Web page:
Stephen Crane’s 1893 novella Maggie: A Girl of the Streets shocked with its realistic portrayal of nineteenth-century New York tenements and the life of a girl, Maggie, who suffers a difficult childhood, loses her virtue and is ultimately murdered.
But Maggie is also a fascinating example of naturalism in American literature. With his journalistic eye, Crane records in detail the appalling conditions for New York’s poor and then uses his powers as a storyteller to argue for the causal connection between Maggie’s sorry upbringing and her moral and physical downfall.
Most famously propounded by the French novelist Emile Zola (1840-1902), naturalism is concerned with determinism—the idea that humans are governed by natural laws—and so intergenerational inheritance is a key theme that Crane, Zola and other writers, like Thomas Hardy, often dwell on.
In the case of Maggie, her inheritance is violence. When she first speaks in the novella it is to upbraid her brother for fighting (“Ah, Jimmie, youse bin fightin’ agin”) and her complaint is founded on the idea that the run of violence will continue:
“Youse allus fightin’, Jimmie, an’ yeh knows it puts mudder out when yehs come home half dead, an’ it’s like we’ll all get a poundin’.”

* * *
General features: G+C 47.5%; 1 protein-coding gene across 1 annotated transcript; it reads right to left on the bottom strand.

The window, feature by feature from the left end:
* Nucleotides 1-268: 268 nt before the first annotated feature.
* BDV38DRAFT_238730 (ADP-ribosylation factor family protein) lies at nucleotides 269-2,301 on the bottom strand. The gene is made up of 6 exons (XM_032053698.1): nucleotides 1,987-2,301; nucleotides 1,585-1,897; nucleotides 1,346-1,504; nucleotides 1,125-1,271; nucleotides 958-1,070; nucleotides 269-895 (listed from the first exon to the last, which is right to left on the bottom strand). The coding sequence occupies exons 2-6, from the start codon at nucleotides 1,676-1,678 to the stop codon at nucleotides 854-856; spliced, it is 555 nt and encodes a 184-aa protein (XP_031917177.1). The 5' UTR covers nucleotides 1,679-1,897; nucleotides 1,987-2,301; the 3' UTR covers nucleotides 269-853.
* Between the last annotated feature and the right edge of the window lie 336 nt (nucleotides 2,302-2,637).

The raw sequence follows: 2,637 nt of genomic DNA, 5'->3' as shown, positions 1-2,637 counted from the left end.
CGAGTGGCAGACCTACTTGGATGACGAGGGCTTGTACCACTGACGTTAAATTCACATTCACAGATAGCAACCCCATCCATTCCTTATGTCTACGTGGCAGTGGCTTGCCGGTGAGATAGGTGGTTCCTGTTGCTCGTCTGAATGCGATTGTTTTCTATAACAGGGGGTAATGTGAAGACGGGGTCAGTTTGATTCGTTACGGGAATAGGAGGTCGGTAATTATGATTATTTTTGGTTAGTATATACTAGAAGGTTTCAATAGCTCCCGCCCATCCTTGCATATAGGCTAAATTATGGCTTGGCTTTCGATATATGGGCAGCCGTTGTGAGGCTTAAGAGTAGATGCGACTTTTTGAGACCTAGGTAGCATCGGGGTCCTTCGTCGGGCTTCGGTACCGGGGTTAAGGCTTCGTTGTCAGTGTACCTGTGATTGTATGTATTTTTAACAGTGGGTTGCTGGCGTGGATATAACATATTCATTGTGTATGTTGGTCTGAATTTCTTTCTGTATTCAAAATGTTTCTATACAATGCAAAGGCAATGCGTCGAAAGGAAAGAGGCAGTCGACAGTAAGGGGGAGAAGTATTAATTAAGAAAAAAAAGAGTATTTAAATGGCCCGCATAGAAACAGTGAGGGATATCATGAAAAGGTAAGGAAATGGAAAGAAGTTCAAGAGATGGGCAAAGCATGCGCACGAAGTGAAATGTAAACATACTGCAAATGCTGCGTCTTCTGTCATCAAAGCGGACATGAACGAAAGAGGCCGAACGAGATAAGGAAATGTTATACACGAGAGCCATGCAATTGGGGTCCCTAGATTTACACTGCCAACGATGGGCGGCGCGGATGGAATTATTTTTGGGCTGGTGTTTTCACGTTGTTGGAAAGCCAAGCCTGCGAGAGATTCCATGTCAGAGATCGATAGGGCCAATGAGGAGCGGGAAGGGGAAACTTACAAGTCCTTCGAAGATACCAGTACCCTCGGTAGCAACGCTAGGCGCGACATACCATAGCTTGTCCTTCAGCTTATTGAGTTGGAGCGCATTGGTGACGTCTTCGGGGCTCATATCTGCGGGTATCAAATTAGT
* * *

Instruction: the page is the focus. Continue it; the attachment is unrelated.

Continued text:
Maggie is a victim but also has the potential to be dangerous herself. She is described as a ‘tigress’ as a child. Fighting—for survival, but also as a way of life—is the favoured collective pastime in these slums, where gender is initially no indicator of who will beat and who will be beaten:
“Eh, Gawd, child, what is it dis time? Is yer fader beatin’ yer mudder, or yer mudder beatin’ yer fader?”
Yet as the story continues, and Maggie matures, being a woman marks her out as a particular target. Her love for Pete ruins her and, just before her death, the man who presumably kills her is shown noticing her feminine features and height, indicative of her physical vulnerability:
His small, bleared eyes, sparkling from amidst great rolls of red fat, swept eagerly over the girl’s upturned face.
What’s more Maggie’s family and neighbours can’t conceive of an afterlife where this run of violence will not continue:
“She’s gone where her sins will be judged,” cried the other women, like a choir at a funeral.
All that lies in store for Maggie is punishment, for crimes she was born, and raised, to commit.